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Since beginning my journey about a year ago to learn more about Apologetics, I’ve noticed a very concerning lack in the Apologetics arena. And that is the lack of black faces.
I recently did a quick Google search to see who “the internet” considered to be the top apologists of our time. I came across a top 20 list on crossexamined.org (here). Now, keep in mind that this list is a bit old, being published back in 2014.
But regardless, out of all 20 people listed, there was not one black individual. The only “ethnic” person listed was the late Ravi Zacharias. This did not necessarily surprise me, but it was disappointing. Given black history, African Americans have had to play catch up in a lot of sectors. So, I just had to accept that there were simply zero black leaders in Apologetics for me to learn from.
Just some background, I first learned about Apologetics accidentally, stumbling upon an apologist named Frank Turek online. He was probably my first introduction to Apologetics and my first introduction to the science of defending Christianity with reason. I practically binge-watched a bunch of his stuff online when I first discovered him. I was eating it up. It was so exciting to find answers to difficult faith questions, and reasonable responses to arguments I had no idea how to tackle.
After eating up a lot of Turek’s online debates, and prowling through his website (crossexamined.org), I started trying to find more content to dive into. And I quickly noticed two things. 1) The absence of women in Apologetics, and 2) The absence of people of color.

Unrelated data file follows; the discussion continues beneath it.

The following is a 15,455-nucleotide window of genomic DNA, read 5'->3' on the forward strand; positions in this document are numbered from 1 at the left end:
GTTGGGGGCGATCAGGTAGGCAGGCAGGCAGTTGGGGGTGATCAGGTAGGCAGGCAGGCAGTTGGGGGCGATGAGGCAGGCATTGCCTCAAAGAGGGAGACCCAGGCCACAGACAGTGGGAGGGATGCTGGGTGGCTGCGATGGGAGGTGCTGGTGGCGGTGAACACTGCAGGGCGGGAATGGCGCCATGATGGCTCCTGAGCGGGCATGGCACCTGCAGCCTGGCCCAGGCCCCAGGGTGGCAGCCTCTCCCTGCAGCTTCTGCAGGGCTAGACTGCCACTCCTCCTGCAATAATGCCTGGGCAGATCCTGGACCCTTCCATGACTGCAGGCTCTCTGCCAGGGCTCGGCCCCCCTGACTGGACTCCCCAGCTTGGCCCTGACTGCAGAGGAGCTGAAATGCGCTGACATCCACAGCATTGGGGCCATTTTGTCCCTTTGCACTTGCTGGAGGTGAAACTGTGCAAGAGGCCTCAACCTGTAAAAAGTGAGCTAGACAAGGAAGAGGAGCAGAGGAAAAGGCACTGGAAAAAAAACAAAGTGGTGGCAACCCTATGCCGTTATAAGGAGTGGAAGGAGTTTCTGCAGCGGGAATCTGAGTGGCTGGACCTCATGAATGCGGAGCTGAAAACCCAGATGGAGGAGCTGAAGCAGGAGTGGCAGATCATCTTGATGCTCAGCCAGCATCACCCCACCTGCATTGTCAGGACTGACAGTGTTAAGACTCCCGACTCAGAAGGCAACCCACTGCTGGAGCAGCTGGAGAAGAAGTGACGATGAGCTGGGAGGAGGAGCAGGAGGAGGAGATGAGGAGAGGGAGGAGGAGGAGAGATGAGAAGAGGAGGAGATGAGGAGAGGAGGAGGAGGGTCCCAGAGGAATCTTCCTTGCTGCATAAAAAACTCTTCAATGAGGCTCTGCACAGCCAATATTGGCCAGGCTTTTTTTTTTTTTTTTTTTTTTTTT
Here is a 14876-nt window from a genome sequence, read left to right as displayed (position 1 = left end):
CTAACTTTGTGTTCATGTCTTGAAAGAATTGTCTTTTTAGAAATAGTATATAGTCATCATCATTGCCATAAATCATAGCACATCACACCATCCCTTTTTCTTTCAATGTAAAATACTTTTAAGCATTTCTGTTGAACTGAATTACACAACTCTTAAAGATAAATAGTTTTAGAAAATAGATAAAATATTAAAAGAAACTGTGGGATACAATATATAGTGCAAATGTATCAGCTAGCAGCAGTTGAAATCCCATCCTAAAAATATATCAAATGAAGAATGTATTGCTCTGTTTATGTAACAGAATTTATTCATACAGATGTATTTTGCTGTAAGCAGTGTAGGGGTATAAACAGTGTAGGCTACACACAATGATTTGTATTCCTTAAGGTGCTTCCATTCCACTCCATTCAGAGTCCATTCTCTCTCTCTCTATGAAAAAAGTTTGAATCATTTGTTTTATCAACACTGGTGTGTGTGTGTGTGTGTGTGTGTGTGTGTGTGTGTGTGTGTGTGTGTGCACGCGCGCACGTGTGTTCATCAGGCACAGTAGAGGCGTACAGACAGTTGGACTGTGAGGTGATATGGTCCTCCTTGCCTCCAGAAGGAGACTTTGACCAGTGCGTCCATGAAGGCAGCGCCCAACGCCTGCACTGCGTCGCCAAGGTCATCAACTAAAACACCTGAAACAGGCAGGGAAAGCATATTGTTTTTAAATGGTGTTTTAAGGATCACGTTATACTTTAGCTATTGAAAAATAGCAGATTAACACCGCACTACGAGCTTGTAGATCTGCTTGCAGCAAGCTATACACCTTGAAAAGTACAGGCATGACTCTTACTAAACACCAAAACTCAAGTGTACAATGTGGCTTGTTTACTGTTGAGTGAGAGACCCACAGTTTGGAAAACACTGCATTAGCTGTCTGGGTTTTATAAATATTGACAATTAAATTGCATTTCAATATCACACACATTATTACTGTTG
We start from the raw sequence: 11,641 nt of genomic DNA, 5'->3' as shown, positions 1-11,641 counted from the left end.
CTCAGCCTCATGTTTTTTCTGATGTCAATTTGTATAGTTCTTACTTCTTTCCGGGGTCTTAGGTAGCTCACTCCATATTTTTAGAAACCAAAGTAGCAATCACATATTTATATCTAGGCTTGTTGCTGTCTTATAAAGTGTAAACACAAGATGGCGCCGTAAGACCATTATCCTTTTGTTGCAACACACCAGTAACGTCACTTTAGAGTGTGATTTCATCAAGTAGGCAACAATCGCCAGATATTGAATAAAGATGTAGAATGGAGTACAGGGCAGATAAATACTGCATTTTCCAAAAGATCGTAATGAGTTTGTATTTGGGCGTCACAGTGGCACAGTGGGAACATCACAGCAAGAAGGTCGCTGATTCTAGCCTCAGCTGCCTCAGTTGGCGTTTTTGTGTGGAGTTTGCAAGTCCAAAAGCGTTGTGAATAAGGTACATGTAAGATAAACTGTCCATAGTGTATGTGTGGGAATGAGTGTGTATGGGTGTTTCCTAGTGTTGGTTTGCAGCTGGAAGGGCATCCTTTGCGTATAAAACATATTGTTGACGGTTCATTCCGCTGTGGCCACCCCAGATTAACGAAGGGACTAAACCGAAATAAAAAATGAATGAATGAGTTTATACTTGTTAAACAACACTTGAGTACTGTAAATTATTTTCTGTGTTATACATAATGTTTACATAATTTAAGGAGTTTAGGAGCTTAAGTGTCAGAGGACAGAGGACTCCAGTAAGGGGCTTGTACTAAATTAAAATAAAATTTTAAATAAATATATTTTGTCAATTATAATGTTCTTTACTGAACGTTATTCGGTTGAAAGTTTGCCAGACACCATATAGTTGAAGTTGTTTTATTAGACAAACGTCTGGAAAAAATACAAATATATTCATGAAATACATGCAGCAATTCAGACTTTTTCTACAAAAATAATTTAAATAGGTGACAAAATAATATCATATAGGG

This honestly didn’t surprise me too much. This is a consistent trend in most, if not all, industries. I’ve grown accustomed to being the only black face in certain spaces, so I wasn’t super shocked, although a little disappointed.
With that being said, I am very hopeful that we will begin to see a huge change within the black community and church as it relates to Apologetics.
Maybe Black People Are Just Not Interested in Apologetics?
As I started to write this blog post, I got really excited. I figured, now that I’m actually going to dive into this topic and really do some research, I just know I’ll find some amazing black apologists that maybe just haven’t gotten much attention.
So, I began my search…crickets.
I searched and searched and searched and was highly disappointed to find almost completely nothing.
As a blogger, I do keyword research for SEO purposes, essentially making sure I’m including key terms in my blog posts that will help people find my content. Obviously, I want to write posts that people can actually find. So, I do research to find out what people are already searching for.